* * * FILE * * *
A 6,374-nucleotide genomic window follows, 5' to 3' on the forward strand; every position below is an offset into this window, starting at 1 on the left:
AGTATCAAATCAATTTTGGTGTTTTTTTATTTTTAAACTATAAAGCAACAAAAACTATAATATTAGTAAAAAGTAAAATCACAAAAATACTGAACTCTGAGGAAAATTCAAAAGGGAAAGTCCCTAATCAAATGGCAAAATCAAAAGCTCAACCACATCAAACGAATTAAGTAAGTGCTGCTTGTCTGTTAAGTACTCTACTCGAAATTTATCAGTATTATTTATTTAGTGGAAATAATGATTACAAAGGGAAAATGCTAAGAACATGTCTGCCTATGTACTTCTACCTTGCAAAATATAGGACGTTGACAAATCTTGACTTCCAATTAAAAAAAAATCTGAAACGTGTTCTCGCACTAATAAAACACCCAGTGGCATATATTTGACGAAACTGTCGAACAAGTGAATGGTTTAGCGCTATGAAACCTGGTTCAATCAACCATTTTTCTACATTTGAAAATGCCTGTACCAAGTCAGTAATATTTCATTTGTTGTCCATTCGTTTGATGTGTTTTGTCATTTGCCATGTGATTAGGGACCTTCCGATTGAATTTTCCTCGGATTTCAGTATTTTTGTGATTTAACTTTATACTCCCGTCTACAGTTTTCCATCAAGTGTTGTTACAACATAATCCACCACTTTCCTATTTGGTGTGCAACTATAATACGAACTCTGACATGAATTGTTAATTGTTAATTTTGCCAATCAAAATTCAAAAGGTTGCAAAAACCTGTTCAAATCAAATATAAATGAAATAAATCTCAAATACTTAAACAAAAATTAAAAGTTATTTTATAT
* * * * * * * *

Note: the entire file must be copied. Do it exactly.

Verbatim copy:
A 6,374-nucleotide genomic window follows, 5' to 3' on the forward strand; every position below is an offset into this window, starting at 1 on the left:
AGTATCAAATCAATTTTGGTGTTTTTTTATTTTTAAACTATAAAGCAACAAAAACTATAATATTAGTAAAAAGTAAAATCACAAAAATACTGAACTCTGAGGAAAATTCAAAAGGGAAAGTCCCTAATCAAATGGCAAAATCAAAAGCTCAACCACATCAAACGAATTAAGTAAGTGCTGCTTGTCTGTTAAGTACTCTACTCGAAATTTATCAGTATTATTTATTTAGTGGAAATAATGATTACAAAGGGAAAATGCTAAGAACATGTCTGCCTATGTACTTCTACCTTGCAAAATATAGGACGTTGACAAATCTTGACTTCCAATTAAAAAAAAATCTGAAACGTGTTCTCGCACTAATAAAACACCCAGTGGCATATATTTGACGAAACTGTCGAACAAGTGAATGGTTTAGCGCTATGAAACCTGGTTCAATCAACCATTTTTCTACATTTGAAAATGCCTGTACCAAGTCAGTAATATTTCATTTGTTGTCCATTCGTTTGATGTGTTTTGTCATTTGCCATGTGATTAGGGACCTTCCGATTGAATTTTCCTCGGATTTCAGTATTTTTGTGATTTAACTTTATACTCCCGTCTACAGTTTTCCATCAAGTGTTGTTACAACATAATCCACCACTTTCCTATTTGGTGTGCAACTATAATACGAACTCTGACATGAATTGTTAATTGTTAATTTTGCCAATCAAAATTCAAAAGGTTGCAAAAACCTGTTCAAATCAAATATAAATGAAATAAATCTCAAATACTTAAACAAAAATTAAAAGTTATTTTATAT